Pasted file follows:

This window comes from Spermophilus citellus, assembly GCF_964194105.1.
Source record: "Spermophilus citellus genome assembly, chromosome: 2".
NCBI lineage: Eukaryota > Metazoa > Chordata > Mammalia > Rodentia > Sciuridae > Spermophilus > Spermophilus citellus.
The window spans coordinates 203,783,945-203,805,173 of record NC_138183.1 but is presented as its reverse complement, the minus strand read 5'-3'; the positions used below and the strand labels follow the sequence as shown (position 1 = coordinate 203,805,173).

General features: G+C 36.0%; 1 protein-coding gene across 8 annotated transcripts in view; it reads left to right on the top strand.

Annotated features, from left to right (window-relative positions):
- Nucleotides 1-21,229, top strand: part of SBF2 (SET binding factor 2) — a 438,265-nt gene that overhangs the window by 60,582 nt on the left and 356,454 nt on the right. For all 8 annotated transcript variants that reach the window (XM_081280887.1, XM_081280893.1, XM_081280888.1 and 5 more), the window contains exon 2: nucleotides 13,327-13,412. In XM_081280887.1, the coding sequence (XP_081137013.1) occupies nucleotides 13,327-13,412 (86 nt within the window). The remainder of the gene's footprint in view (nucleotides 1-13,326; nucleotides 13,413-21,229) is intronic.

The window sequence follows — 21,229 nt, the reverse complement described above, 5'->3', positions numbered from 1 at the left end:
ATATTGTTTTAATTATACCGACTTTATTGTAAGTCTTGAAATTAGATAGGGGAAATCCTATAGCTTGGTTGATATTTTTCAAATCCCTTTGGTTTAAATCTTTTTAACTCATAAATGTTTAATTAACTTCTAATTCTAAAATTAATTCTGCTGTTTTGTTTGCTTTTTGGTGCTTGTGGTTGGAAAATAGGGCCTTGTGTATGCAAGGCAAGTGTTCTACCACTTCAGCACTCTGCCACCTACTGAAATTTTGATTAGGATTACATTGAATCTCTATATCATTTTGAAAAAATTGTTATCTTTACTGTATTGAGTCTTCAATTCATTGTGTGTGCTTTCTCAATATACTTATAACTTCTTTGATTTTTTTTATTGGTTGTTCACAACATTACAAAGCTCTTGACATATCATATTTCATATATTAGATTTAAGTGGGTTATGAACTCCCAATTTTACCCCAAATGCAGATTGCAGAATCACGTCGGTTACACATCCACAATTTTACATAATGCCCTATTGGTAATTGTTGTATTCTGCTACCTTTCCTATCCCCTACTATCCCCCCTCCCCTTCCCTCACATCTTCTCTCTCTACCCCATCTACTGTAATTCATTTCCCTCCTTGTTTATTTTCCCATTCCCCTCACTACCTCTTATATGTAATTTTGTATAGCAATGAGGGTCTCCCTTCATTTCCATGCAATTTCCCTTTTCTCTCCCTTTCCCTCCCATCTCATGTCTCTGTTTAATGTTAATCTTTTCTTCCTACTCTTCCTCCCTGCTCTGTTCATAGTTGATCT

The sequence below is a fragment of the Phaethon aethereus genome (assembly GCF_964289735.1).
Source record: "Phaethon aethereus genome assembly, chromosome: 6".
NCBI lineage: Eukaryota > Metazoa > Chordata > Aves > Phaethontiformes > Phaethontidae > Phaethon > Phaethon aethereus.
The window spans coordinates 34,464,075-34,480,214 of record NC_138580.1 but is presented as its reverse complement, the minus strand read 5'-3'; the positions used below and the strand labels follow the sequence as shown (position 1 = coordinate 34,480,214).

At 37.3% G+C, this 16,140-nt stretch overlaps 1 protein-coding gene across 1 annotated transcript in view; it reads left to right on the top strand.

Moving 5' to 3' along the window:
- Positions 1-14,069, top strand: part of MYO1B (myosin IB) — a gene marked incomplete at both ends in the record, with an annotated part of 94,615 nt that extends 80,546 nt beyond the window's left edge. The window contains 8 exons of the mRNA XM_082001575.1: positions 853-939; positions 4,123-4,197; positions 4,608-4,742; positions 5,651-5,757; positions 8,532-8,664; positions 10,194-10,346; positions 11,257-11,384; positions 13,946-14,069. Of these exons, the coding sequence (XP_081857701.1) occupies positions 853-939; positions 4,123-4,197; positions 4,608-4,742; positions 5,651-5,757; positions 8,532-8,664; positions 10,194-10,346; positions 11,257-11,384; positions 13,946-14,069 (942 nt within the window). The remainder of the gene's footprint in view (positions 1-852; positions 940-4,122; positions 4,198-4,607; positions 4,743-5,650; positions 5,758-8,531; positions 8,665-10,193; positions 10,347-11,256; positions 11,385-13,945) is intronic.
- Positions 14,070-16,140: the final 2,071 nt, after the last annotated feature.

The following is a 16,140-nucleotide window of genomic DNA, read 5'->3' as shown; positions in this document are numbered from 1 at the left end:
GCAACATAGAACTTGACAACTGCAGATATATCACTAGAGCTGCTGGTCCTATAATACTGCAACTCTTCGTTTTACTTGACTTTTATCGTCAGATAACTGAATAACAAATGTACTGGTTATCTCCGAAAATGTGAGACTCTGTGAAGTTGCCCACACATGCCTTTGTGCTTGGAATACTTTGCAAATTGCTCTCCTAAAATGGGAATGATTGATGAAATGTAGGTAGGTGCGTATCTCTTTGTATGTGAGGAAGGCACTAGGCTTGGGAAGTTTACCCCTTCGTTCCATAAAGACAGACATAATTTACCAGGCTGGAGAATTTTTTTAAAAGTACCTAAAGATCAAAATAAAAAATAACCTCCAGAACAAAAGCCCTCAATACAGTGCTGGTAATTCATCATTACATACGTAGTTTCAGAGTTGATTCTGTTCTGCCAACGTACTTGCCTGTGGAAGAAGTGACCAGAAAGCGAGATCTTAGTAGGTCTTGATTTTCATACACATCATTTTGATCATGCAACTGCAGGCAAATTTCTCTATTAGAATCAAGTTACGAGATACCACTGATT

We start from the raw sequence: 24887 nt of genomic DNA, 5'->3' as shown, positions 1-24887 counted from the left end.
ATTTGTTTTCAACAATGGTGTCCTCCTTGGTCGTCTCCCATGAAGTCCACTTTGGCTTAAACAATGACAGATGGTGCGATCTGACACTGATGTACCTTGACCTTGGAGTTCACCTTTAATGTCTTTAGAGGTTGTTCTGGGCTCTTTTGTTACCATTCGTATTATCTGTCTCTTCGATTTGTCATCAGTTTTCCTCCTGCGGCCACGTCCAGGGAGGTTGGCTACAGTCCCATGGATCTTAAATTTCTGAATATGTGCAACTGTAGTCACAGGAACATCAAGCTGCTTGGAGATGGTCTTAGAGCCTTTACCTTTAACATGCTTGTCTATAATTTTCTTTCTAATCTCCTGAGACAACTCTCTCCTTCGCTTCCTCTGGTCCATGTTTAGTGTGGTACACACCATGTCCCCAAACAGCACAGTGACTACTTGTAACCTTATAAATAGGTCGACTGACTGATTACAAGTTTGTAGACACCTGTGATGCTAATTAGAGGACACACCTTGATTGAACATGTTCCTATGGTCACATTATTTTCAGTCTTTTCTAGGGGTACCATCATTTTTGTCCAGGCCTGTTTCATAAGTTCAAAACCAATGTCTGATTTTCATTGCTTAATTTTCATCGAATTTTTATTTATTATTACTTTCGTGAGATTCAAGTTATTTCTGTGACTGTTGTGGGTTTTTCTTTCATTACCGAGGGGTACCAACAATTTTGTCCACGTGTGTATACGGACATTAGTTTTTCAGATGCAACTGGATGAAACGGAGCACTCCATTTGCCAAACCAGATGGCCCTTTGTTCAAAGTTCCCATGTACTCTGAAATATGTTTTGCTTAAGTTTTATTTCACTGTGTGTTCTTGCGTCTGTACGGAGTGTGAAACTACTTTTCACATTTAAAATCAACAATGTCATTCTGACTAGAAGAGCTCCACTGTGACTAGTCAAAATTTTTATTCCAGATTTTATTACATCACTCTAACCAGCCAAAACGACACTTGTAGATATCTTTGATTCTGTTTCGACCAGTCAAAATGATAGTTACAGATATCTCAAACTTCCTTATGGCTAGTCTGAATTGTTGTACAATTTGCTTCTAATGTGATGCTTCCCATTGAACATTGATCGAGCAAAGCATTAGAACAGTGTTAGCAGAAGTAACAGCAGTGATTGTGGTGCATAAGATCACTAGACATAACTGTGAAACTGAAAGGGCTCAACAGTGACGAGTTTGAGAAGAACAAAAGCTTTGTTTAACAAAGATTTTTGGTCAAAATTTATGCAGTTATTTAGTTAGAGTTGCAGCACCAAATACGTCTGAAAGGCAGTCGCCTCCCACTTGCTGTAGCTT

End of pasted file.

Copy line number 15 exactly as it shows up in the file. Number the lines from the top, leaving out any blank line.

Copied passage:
Moving 5' to 3' along the window: